Social Categorization Theory
From a social psychology perspective Social Categorization Theory (Haslam, Jetten, Postmes & Haslam, 2009) might be of interest to you. SCT states that self-categorization varies with different social contexts leads to a depersonalisation in the sense that an individual is less likely to perceive himself as independent but rather as belonging to a group. This self-categorization then leads to group behaviour. SCT has been applied to many different areas. With regard to your question I think the relations of SCT and Perceived Threat (Steele, 1997) are relevant.
SCT and Perceived Threat
Perceived Threat occurs in situations where performance matters and refers to a process in which a member of a stereotyped group is threatened by the perception that other persons perceive him based on that (negative) stereotype. The Perceived Threat leads to stress, which in turn negatively affects performance. The theory has been used to account for the difference in cognitive ability tests between african americans and white people (Blascovich, Spencer, Quinn & Steele, 2001). The authors found that, under a high threat condition, african americans had greater blood pressure and lower test scores than white participants. There was no difference in blood pressure or test scores under a low threat condition.
The theory has also been used to demonstrate negative effects of stereotype against women (Von Hippel, Issa, Ma & Stokes, 2010) and older men (Von Hippel, Kalokerinos & Henry, 2012).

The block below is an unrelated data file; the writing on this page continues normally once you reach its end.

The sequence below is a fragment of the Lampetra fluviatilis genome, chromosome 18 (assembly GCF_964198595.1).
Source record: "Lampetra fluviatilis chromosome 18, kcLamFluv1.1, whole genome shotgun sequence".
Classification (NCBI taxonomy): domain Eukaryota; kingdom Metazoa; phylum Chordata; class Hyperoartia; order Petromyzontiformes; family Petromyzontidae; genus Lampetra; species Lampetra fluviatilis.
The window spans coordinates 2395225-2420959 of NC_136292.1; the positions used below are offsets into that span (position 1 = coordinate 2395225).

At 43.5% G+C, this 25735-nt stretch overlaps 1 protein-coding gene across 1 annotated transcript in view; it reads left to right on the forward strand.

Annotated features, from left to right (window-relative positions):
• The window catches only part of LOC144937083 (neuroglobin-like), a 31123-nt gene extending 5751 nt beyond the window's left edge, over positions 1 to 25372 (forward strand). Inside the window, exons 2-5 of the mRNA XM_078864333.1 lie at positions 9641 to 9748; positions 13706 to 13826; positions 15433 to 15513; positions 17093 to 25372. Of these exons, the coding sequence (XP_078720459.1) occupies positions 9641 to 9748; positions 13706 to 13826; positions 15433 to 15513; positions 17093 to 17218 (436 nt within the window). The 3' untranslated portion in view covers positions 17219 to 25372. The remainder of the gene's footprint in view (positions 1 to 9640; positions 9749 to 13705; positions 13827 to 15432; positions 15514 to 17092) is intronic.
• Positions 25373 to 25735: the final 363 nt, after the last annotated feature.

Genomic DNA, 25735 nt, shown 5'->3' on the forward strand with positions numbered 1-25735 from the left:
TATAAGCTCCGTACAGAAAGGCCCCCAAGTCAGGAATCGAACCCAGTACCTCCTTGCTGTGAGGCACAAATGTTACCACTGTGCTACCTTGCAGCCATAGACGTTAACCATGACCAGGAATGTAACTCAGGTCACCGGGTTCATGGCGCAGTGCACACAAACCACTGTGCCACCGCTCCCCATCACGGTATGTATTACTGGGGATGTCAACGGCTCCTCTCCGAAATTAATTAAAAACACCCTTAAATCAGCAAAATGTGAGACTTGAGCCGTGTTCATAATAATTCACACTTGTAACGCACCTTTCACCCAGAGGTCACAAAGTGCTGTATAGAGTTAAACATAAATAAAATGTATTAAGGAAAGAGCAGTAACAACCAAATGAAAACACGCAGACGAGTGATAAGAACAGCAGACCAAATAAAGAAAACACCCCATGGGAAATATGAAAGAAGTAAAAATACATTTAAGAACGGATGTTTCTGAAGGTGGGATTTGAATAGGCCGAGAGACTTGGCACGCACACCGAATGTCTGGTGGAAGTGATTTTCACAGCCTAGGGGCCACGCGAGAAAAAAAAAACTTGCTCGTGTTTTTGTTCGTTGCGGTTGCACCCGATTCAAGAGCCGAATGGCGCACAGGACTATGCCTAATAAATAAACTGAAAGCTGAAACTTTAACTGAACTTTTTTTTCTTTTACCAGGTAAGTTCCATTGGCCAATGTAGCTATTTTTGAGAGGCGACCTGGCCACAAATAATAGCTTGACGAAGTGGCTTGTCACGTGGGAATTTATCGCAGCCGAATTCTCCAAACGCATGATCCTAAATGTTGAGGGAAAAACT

Blascovich, Jim, Steven J. Spencer, Diane Quinn, und Claude Steele (2001). African Americans and high blood pressure: The role of stereotype threat. Psychological Science, 12, 225–229.
Haslam, S. Alexander, Jolanda Jetten, Tom Postmes, und Catherine Haslam (2009). Social identity, health and well-being: An emerging agenda for applied psychology. Applied Psychology 58, 1–23.
Steele, Claude M. (1997). A threat in the air: How stereotypes shape intellectual identity and performance. American Psychologist, 52, 613–629.
Von Hippel, Courtney, Mona Issa, Roslyn Ma, und Abby Stokes (2011). Stereotype threat: Antecedents and consequences for working women. European Journal of Social Psychology, 41, 151–161.
Von Hippel, Courtney, Elise K. Kalokerinos, und Julie D. Henry (2012). Stereotype Threat Among Older Employees: Relationship With Job Attitudes and Turnover Intentions.